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The VOA Charter

A VOA Snapshot - Part of VOA's 60th Anniversary Year Coverage

VOA is the official U.S. Government voice to the world. But it enjoys journalistic independence, thanks to a unique document called the VOA Charter.

VOA News will be accurate, objective, and comprehensive

The Charter also says VOA will present a balanced and comprehensive view of America, and will present U.S. policy and responsible discussion of it. VOA was created as an arm of the nation's information barrage during World War II.

In the early years of the Cold War, says former program director Barry Zorthian, "We for awhile had State Department officials stationed at the Voice, reviewing copy in terms of 'policy.'"

So a drumbeat arose to guarantee VOA's editorial integrity - in writing. In 1959, a VOA manager wrote a brief statement of principles - The VOA Charter.

One time news chief Bernard Kamenske said it was inspiring, but mostly symbolic, as pressure grew to put a positive spin on the progress of the Vietnam War. "You knew that your worldwide audience was depending on you," he said, "for an accurate accounting of events, and that if you failed, that they would never trust you as a VOA again."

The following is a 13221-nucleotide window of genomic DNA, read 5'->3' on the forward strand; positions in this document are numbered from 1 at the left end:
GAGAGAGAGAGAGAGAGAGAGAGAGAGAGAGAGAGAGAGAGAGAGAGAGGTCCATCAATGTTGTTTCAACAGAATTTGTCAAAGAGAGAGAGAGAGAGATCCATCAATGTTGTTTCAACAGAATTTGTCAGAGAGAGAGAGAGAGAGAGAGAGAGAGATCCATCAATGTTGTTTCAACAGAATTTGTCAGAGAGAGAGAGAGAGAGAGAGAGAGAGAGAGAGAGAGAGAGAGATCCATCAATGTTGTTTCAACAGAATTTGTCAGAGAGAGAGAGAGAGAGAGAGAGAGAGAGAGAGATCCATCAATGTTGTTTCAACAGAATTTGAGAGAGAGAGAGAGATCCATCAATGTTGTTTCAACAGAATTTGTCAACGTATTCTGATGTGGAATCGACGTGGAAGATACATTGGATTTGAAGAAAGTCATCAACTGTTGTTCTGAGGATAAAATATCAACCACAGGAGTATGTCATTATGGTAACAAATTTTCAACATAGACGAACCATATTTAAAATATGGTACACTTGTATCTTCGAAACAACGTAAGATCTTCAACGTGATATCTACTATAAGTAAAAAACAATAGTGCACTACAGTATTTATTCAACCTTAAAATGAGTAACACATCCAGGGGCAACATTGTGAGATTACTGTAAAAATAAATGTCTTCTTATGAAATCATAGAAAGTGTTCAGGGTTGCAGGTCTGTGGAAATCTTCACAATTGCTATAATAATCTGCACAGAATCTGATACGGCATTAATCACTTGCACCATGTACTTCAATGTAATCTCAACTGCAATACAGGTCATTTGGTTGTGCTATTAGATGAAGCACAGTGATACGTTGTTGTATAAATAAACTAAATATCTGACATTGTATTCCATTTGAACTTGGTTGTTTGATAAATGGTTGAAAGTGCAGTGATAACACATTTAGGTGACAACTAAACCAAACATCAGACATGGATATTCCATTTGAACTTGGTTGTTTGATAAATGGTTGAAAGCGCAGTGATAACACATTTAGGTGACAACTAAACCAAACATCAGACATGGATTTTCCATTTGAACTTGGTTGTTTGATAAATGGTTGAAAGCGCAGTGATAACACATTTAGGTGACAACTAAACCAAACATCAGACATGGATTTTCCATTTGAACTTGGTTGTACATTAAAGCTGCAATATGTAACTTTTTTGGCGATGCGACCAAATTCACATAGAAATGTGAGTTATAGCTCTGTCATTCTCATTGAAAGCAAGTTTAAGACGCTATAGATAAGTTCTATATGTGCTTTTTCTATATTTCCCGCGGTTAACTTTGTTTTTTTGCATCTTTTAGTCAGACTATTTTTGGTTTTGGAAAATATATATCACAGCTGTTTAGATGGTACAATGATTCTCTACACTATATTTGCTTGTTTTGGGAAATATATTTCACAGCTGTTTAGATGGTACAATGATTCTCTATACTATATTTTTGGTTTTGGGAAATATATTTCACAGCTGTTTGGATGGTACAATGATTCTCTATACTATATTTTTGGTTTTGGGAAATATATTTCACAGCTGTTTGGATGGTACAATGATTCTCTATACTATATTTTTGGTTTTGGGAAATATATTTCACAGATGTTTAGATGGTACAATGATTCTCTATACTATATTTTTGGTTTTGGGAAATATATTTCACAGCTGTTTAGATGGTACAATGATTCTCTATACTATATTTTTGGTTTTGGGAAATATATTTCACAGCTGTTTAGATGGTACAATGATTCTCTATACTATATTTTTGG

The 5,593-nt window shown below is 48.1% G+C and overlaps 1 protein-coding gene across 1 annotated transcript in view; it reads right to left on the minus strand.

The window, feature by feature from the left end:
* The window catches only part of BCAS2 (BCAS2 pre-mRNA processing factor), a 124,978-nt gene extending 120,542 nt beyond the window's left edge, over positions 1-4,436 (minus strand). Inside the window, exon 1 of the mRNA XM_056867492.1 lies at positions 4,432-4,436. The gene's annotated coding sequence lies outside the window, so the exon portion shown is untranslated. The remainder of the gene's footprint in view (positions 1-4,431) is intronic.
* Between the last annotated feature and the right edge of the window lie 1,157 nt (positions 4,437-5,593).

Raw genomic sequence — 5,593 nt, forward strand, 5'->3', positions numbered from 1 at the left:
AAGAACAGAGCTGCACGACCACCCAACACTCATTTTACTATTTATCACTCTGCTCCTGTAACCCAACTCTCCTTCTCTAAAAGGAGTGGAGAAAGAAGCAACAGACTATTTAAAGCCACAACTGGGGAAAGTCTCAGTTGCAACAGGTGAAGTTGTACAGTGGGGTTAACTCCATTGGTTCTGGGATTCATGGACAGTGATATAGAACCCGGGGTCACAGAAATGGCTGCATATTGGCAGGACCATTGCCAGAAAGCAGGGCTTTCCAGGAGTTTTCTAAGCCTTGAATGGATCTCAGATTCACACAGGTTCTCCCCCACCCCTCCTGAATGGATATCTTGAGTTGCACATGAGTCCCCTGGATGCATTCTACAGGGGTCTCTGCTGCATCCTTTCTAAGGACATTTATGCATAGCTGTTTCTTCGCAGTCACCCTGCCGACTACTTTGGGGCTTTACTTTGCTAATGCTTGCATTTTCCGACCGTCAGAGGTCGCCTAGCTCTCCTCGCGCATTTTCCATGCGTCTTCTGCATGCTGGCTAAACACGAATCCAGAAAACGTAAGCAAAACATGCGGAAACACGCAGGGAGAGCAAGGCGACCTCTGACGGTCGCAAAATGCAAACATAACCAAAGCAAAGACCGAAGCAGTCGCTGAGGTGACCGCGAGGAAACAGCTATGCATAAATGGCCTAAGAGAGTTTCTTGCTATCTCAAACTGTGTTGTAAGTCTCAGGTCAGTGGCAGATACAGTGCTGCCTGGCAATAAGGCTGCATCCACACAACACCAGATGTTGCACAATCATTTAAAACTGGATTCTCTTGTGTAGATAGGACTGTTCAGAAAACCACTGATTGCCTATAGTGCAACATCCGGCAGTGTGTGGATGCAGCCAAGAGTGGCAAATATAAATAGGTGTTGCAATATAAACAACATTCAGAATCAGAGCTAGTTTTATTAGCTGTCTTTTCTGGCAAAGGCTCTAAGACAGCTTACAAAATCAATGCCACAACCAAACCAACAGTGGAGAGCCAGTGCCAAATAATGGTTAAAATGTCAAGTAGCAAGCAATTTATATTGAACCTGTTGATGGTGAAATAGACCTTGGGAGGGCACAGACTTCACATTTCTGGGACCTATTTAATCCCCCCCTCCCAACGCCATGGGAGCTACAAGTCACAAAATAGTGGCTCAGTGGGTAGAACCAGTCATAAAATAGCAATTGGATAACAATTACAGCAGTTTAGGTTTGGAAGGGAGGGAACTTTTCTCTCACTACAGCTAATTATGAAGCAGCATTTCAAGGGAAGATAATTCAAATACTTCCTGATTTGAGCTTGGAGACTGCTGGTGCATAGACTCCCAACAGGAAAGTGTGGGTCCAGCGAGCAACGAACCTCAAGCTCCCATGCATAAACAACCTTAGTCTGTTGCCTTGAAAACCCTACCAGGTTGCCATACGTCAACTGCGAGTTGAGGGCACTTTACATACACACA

Bernie Kamenske led what his friends call a "stealth operation" on Capitol Hill. It paid off in 1976, when President Gerald Ford signed the VOA Charter into law.

Former VOA Director Geoffrey Cowan says the Charter proves something "and that is that you can have an organization controlled by the government and still be accurate, balanced, and comprehensive."

And in the case of the VOA Charter, it's the law.

Snapshots will continue throughout our 60th anniversary year, here at

To write to us about our anniversary, send an email to anniversary@ Or, send regular mail to Anniversary, VOA News Now, Washington, D.C. 20237, USA.